In the summer it’s typically no hotter than 85 degrees Fahrenheit, while in the winter it’s usually no colder than 48 degrees Fahrenheit. Fall and Spring are equally mild and have little rainfall.

The city has a reputation for being sunny, and there are usually only a few cloudy days in winter.

The city does have some serious problems with crime. According to Neighborhood Scout, it’s only safer than 13 percent of other United States cities. 

There have also been reports lately of crime spilling into the upscale neighborhoods, like Beverly Hills, for example, where homeowners are pooling resources to hire private security patrols to combat the problem.

A particularly concerning fact is that violent crime is almost twice as high as California averages. 

After significant budget cuts in 2020 and a corresponding increase in crime, in the fall of 2021, the police commission voted for a 12% increase in the police department’s budget to combat rising crime rates.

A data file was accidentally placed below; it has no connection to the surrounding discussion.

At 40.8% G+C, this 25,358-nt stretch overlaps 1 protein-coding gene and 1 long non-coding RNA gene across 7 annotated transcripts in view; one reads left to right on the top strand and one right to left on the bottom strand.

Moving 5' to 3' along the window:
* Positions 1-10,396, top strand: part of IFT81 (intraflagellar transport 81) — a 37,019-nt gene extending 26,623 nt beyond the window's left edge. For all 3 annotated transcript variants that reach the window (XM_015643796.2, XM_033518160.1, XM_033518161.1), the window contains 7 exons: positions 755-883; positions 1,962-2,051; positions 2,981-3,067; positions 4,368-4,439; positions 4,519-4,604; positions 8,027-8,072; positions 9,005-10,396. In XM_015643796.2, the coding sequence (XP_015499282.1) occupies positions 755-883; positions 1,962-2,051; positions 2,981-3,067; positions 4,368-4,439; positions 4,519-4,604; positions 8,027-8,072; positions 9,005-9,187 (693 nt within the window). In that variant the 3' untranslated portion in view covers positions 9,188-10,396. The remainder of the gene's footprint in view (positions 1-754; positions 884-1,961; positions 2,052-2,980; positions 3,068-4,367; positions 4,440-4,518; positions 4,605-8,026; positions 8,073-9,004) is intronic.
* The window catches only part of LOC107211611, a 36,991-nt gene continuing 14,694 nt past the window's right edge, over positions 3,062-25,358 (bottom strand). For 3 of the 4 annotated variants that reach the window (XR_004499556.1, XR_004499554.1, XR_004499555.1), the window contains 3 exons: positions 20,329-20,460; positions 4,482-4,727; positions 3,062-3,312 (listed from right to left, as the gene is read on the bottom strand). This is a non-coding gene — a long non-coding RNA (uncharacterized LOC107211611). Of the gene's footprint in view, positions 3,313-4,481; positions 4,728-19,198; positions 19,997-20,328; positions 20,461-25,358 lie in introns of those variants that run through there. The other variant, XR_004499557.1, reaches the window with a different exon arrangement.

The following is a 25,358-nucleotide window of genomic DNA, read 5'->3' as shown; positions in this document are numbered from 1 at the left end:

Seriously, when the head of the police officer’s union says, don’t visit LA because, “We can’t guarantee your safety. It is really, really out of control…” I’d say that’s something to pay attention to.

The city is experiencing what many would call a homelessness crisis, with homelessness up by 13 percent from 2019. There is an especially big problem with tent cities. 

The city is working diligently to build housing and provide support, for example, government-sponsored tiny homes and camping sites that provide security and showers, but it’s a long, slow process, and not everyone wants the help.